Oddly Normal: One Family's Struggle to Help Their Teenage Son Come to Terms with His Sexuality by John R. Schwartz
My rating: 4 of 5 stars
A very emotional story that was well written. I was very moved by several sections of the book, on the point of choking back tears.
The positives are the love this father and mother have for their son and their ideas about letting him grow up to be who he is and proud of and happy with himself are fantastic. Several key issues were explored in ways I hadn't seen discussed before and with a depth and modernness that made this book very relevant and refreshing.
I was happy that not too much time was spent on the opposing viewpoints, which can fill and overwhelm this kind of story, just read a book by Dan Savage. The story here is not close-minded people but dealing with a gay teen in a modern concept, in a post-Matthew Sheppard world, what does that look like now?
Another thing that made this very special was that the father cared enough to write the book, it wasn't the son writing this 10 years from now. That the father cared enough to find out all this back story is very moving.
That being said, the book does derail a tiny bit in the second half. The statistics become overwhelming and the American-centric viewpoint can be tiring when you live in a country that has had gay marriage for 10 years. Also the medical jargon and diagnoses of the son seemed to be just perfect in the first half and I loved the factual interludes, but in the second half I lost the ability to follow along as the talk of the spectrum and the final diagnosis, whatever it was, were going on and on.
This is a book that was waiting to be written and it was done well. I had never heard of the minority stress ideas previously and it's a fantastic, well presented concept.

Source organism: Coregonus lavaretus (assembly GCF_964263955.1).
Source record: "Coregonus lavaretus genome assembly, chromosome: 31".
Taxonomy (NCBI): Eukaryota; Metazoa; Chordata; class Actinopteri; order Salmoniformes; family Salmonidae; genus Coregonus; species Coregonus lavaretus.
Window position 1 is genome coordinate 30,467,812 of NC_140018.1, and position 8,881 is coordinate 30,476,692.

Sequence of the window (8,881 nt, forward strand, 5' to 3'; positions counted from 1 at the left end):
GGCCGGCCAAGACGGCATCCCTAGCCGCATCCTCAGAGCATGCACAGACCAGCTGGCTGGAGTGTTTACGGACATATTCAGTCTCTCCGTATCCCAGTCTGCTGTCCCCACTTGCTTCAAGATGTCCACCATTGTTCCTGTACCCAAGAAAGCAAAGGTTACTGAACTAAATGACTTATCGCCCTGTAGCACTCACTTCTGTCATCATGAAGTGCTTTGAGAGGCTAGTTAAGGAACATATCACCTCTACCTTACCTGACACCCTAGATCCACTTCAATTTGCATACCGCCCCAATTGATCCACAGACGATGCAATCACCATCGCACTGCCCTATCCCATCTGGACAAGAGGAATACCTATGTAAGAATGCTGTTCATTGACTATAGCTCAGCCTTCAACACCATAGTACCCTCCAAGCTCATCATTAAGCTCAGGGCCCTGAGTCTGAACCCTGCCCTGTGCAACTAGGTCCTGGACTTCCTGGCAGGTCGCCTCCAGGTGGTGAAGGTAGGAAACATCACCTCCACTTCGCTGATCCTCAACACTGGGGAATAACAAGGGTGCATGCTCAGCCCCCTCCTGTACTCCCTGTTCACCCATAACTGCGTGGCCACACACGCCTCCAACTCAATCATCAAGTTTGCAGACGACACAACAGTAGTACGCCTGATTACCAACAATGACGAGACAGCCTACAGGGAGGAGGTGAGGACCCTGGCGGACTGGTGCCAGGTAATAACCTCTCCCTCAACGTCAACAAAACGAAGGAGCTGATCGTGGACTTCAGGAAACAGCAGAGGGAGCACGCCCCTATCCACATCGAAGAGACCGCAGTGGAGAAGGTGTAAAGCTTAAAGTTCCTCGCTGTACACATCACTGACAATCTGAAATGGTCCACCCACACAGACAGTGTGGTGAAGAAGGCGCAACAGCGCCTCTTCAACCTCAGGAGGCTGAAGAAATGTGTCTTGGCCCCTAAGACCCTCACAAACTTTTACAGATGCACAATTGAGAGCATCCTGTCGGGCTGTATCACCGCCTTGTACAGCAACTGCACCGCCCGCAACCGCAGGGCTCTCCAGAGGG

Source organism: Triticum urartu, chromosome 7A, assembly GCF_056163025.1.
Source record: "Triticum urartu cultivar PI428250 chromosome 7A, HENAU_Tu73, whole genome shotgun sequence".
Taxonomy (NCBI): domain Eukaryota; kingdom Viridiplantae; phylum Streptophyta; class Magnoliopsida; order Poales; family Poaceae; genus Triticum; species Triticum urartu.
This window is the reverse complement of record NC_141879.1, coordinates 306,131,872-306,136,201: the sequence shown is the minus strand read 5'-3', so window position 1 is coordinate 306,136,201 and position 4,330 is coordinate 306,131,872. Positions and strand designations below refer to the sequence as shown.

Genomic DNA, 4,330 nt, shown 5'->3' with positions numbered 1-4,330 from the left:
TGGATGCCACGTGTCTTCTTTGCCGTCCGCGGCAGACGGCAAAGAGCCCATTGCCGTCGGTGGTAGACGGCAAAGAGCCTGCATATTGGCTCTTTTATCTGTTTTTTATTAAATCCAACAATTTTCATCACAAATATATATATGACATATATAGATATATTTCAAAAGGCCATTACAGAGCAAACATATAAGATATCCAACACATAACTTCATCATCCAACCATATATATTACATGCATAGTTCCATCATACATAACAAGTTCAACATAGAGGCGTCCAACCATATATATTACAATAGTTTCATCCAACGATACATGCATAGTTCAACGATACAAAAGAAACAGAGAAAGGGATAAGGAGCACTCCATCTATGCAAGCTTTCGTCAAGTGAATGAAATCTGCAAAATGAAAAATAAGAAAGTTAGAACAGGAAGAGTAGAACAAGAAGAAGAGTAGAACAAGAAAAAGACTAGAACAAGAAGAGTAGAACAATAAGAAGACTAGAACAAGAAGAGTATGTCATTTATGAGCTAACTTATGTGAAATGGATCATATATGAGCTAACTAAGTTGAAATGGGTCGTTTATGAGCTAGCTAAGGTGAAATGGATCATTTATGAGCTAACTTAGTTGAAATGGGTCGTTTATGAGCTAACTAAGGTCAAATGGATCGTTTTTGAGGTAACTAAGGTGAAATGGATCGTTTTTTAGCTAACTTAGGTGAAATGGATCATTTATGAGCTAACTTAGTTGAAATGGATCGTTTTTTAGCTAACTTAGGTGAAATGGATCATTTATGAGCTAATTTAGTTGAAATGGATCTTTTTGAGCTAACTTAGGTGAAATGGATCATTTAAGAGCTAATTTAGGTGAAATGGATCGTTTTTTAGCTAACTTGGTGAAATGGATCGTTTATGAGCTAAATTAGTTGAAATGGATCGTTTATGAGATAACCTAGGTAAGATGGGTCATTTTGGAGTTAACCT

I had some quotes:
"...it’s natural for effeminate kids to butch up a bit as they become conscious of the ways and attitudes of those around them. But further research suggests that hiding that side of themselves can come at a high price."
""if they believe that [negative attitudes about gays] and thought, Well, this is what is in my future.”
These anguished feelings, he said, impinge upon our sense of what is known as the “possible self”—our imagined future, our mental construct of the possibilities ahead. “The possible self is not only important because of how it projects to the future and how it maybe helps a person think about the future,” he explained. “It is also related to what people feel right now” about themselves.""
"The parents [at PFLAG] referred to the moment of coming out as a statement of something fundamental, using phrases like, “He told me who he was.” Not that he told them what his sexual orientation was, or how to classify him in the taxonomy of sexual types. This was identity, something at the core."
“Silence in the face of evil is itself evil; God will not hold us guiltless. Not to speak is to speak. Not to act is to act.”
“I feel like the school would rather he had autism than be gay,” she said. “They seem more comfortable with the concept of autism, which they understand how to deal with.”
"They [parents] don’t like to think about kids having sex... Even though people have a sexual orientation long before they have sex, he said, society tends to conflate the two."
"He was a young boy who was quite normal in many ways, but quite odd in other ways. Most people are, you will find."
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